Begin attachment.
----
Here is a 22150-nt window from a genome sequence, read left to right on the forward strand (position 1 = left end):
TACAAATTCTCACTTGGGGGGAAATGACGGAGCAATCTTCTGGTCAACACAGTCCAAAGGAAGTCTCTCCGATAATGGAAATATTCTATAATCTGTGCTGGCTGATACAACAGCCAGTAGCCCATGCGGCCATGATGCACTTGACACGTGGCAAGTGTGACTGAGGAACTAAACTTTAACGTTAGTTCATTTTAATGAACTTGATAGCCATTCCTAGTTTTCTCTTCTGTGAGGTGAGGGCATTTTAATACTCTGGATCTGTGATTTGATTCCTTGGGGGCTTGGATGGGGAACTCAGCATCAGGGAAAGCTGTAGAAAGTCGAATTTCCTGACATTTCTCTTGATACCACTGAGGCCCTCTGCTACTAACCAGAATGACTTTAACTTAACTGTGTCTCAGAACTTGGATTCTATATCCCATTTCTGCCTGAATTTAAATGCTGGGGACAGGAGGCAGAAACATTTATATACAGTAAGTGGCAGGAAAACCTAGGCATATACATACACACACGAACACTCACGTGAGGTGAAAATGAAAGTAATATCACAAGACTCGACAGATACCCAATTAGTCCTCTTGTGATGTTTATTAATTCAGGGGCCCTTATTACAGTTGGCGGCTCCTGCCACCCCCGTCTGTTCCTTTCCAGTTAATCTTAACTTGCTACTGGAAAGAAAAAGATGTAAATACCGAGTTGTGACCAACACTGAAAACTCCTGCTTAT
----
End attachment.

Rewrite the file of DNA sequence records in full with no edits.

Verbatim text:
Here is a 22150-nt window from a genome sequence, read left to right on the forward strand (position 1 = left end):
TACAAATTCTCACTTGGGGGGAAATGACGGAGCAATCTTCTGGTCAACACAGTCCAAAGGAAGTCTCTCCGATAATGGAAATATTCTATAATCTGTGCTGGCTGATACAACAGCCAGTAGCCCATGCGGCCATGATGCACTTGACACGTGGCAAGTGTGACTGAGGAACTAAACTTTAACGTTAGTTCATTTTAATGAACTTGATAGCCATTCCTAGTTTTCTCTTCTGTGAGGTGAGGGCATTTTAATACTCTGGATCTGTGATTTGATTCCTTGGGGGCTTGGATGGGGAACTCAGCATCAGGGAAAGCTGTAGAAAGTCGAATTTCCTGACATTTCTCTTGATACCACTGAGGCCCTCTGCTACTAACCAGAATGACTTTAACTTAACTGTGTCTCAGAACTTGGATTCTATATCCCATTTCTGCCTGAATTTAAATGCTGGGGACAGGAGGCAGAAACATTTATATACAGTAAGTGGCAGGAAAACCTAGGCATATACATACACACACGAACACTCACGTGAGGTGAAAATGAAAGTAATATCACAAGACTCGACAGATACCCAATTAGTCCTCTTGTGATGTTTATTAATTCAGGGGCCCTTATTACAGTTGGCGGCTCCTGCCACCCCCGTCTGTTCCTTTCCAGTTAATCTTAACTTGCTACTGGAAAGAAAAAGATGTAAATACCGAGTTGTGACCAACACTGAAAACTCCTGCTTAT